Mario Castelnuovo-Tedesco (1895-1968) was among the first composers to write music for the great Andres Segovia. His first piece, Variations a travers les siecles. Op 71 was written in 1932 after the two met in Venice during an international music festival. Each variation is inspired by different periods on music. The theme (a Chaconne) and Variation I (Preludio) represent the baroque period. This is followed by several waltzes, which were inspired by the Romantic era. The piece concludes with a Fox-Trot, with shades of jazz harmonies reminiscent of the early part of the 20th century.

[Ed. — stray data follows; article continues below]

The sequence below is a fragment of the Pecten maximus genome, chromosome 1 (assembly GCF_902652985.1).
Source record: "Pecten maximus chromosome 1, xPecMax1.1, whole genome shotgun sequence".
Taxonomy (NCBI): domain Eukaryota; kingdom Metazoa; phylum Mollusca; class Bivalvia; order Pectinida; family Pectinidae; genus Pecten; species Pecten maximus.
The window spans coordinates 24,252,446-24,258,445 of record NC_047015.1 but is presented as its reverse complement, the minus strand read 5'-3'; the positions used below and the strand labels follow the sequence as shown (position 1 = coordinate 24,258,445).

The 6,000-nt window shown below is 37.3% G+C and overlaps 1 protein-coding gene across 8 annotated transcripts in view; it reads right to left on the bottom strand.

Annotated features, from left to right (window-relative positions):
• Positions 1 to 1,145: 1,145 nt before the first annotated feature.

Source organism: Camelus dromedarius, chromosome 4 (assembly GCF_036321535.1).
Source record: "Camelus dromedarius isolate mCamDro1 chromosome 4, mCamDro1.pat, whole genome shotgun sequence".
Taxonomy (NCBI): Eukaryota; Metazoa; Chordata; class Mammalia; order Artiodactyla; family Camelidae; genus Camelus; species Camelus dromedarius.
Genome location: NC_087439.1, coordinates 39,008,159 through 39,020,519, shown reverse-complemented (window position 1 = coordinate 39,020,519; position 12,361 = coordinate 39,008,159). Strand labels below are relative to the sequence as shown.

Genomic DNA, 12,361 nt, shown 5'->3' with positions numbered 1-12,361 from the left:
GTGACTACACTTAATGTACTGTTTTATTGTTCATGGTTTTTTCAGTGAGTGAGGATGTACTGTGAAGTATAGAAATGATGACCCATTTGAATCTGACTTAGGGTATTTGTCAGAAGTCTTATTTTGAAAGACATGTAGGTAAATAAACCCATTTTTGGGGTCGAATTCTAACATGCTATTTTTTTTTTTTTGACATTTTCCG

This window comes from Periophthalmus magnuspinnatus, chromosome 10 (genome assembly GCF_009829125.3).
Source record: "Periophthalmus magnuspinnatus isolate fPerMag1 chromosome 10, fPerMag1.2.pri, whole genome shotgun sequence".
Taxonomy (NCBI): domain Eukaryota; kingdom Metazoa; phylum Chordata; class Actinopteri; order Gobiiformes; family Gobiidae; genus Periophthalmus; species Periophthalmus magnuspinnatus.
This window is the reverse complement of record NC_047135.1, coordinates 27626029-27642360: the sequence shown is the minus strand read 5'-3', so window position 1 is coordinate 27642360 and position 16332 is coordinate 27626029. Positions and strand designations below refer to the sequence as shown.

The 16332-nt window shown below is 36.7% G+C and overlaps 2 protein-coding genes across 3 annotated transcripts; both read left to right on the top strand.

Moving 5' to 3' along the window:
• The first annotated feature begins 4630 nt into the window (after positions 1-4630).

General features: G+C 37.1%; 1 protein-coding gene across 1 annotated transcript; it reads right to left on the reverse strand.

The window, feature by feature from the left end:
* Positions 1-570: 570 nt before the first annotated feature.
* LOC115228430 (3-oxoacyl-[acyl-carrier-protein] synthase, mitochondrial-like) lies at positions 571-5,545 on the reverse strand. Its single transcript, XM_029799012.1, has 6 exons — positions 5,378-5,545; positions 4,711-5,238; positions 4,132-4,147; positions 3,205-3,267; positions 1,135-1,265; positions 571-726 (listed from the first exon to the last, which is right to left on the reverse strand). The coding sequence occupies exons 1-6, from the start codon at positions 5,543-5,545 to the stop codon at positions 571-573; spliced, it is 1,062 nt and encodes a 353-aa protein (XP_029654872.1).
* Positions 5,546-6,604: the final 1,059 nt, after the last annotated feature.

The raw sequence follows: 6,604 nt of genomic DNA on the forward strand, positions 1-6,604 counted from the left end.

Leo Brouwer (b.1939) is recognized as one of the most prolific composers for the guitar in the 20th century and beyond. His compositions can be classified into three distinctive stylistic periods; Nationalist, Avant-Garde, and his current Neo-Romantic style of writing. The three pieces by Brouwer presented on this recording represent a work from each period. An Idea was written in 1999 for Canadian guitarist and pedagogue Eli Kassner in honor of his 70th birthday. Canticum, composed in 1968 at the request of Cuban guitarist Carlos Molina, was the first piece written during his avant-garde period. It consists of two sections, Eclosion and Ditirambo. Both sections are built upon a three-note motif that is expanded and manipulated throughout the work. Written in 1962, Zapateo was an early piece written as part of Dos Aires Populares Cubanos (Two Popular Cuban Airs).